• Institution: The Washington Institute for Near East Policy
  • Abstract: On June 22, 2004, Philip Gordon, Simon Serfaty, and Soner Cagaptay addressed The Washington Institute's Special Policy Forum. Dr. Gordon is a senior fellow and director of the Center on the United States and Europe at the Brookings Institution. He has also served as director for European affairs on the National Security Council. Dr. Serfaty is the director of the Europe Program and the Zbigniew Brzezinski chair in global security and geostrategy at the Center for Strategic and International Studies. He is also a senior professor of U.S. foreign policy at Old Dominion University in Norfolk, Virginia. Dr. Cagaptay is coordinator of The Washington Institute's Turkish Research Program. The following is a rapporteur's summary of their remarks.
  • Topic: Security, Foreign Policy, NATO, Religion
  • Political Geography: Europe, Washington, Middle East
  • Author: Egemen Bagis
  • Publication Date: 05-2004
  • Content Type: Policy Brief
  • Institution: The Washington Institute for Near East Policy
  • Abstract: For years, the Turkish Cypriots have been blamed for the Cyprus issue. Nevertheless, Turkish prime minister Recep Tayyip Erdogan personally convinced UN secretary general Kofi Annan to open the fourth round of negotiations, and Rauf Denktas, president of the Turkish Republic of Northern Cyprus, was much more productive in these talks than was the Greek Cypriot leader. The conclusions emerging from the Annan Plan negotiations were the best obtainable result, even though they did not address all Turkish priorities. According to the plan, the Greek and Turkish Cypriots each submitted the plan's proposals to a separate referendum. Yet, only the Turkish Cypriot leadership stood behind its word and asked for a "yes" vote. With this, the Turkish Cypriots sent the message that they were ready to integrate into the international community. Unfortunately, the Greek Cypriot leadership backed off of its support for the agreement, and the Greek Cypriots consequently rejected the plan in their referendum. The European Union (EU) had promised Greek Cypriot accession regardless of their referendum result, however, and on May 1, Greek Cyprus entered the EU while the Turkish side remains unfairly punished by international sanctions. The destiny of the Turkish Cypriots should not rest in the hands of the Greek Cypriots, and the world has begun to recognize this. Now, lifting the sanctions on the Turkish Cyprus is Turkey's priority.
  • Topic: Security, NATO, Religion
  • Political Geography: United States, Iraq, Turkey, Middle East, Cyprus
  • Author: Soner Cagaptay
  • Publication Date: 10-2002
  • Content Type: Policy Brief
  • Institution: The Washington Institute for Near East Policy
  • Abstract: Assistant Secretary of State Elizabeth Jones was in Ankara Monday to discuss foreign policy issues including Iraq with her Turkish counterparts. Interestingly, Iraq's vice premier Tariq Aziz visited Ankara yesterday for the same purpose. These trips come at a crucial time as Washington prepares for a confrontation with Saddam Husayn. While prepared to stand with its close NATO ally the United States, Turkey remains uneasy about several issues.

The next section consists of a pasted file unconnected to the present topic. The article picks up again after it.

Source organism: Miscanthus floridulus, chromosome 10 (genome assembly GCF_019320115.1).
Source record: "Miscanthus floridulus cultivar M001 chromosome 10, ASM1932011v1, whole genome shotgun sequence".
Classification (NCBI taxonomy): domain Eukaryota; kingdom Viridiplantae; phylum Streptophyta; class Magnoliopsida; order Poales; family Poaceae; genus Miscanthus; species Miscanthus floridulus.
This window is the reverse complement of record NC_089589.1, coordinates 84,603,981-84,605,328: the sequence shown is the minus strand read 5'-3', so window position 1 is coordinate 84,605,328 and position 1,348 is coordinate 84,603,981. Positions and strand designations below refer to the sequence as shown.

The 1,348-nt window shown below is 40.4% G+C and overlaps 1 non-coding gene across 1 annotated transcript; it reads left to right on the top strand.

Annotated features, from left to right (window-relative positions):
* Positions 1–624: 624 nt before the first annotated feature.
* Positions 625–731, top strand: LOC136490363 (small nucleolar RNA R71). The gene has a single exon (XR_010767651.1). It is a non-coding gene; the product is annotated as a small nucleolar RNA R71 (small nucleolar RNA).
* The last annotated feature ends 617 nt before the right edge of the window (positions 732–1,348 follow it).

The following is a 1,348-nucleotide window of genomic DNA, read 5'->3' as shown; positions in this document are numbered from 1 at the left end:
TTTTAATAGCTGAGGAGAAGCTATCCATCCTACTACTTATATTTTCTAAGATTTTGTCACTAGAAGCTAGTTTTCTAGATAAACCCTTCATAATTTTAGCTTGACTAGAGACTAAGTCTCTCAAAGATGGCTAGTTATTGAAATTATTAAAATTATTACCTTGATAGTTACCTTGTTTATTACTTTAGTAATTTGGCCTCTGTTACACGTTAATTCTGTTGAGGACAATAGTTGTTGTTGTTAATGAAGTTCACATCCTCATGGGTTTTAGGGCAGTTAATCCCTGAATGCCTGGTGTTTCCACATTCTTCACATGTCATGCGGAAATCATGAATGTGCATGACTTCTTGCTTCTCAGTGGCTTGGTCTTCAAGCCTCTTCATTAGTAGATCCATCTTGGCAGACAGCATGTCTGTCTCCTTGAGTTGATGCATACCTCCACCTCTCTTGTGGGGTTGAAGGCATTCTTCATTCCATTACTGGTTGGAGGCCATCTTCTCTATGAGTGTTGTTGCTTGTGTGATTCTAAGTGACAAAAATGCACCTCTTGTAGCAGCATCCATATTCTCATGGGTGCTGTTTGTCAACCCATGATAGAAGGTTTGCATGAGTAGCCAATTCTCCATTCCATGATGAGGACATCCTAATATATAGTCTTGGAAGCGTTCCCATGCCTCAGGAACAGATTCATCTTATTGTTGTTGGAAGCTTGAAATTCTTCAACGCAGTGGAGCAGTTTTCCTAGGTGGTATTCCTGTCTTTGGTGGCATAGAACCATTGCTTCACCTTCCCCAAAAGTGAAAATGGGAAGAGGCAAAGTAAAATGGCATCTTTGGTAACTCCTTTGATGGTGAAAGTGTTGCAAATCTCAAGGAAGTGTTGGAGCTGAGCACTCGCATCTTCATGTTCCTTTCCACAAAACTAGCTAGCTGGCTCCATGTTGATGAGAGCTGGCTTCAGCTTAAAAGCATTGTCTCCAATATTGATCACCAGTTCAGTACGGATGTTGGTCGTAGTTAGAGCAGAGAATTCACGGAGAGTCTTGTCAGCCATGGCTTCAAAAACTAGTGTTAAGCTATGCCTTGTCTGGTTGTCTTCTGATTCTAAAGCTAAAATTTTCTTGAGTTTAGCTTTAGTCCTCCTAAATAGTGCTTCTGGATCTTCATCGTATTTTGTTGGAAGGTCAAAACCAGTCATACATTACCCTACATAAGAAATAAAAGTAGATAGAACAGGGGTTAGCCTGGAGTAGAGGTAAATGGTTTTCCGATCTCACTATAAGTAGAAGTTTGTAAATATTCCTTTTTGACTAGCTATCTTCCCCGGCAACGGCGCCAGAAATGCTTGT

• Topic: Security, Foreign Policy, NATO, Religion
  • Political Geography: United States, Iraq, America, Turkey, Middle East, Arab Countries
  • Author: Patrick Clawson
  • Publication Date: 12-2001
  • Content Type: Policy Brief
  • Institution: The Washington Institute for Near East Policy
  • Abstract: Like that of its predecessor, the Bush administration's policy toward Iraq appears to focus on the threat posed by weapons of mass destruction (WMD) in the hands of Saddam Husayn's regime. Some suggest that U.S. policy should emphasize the resumption of inspections, suspended since 1998. However, there are strong reasons to doubt that inspections would reduce the threat of Iraqi WMD.
  • Topic: Security, NATO, Arms Control and Proliferation, Religion, Terrorism
  • Political Geography: United States, Iraq, Middle East, Arab Countries
  • Author: Michael Eisenstadt
  • Publication Date: 12-2001
  • Content Type: Policy Brief
  • Institution: The Washington Institute for Near East Policy
  • Abstract: Psyops and propaganda activities that aim to diminish Saddam in the eyes of his supporters, exacerbate existing strains between his inner circle and the military, stir up popular discontent, and embolden opponents of the regime are a crucial component of any policy that seeks regime change in Baghdad. Such efforts could keep Saddam on the defensive and create an atmosphere of crisis and tension, forcing the regime to divert assets to deal with internal security, and leaving fewer resources available for clandestine technology procurement or trouble-making elsewhere. Such efforts could transform the psychological environment in the country, creating an atmosphere in which a coup or uprising might occur.
  • Topic: Security, NATO, Arms Control and Proliferation, Religion, Terrorism
  • Political Geography: Middle East, Arab Countries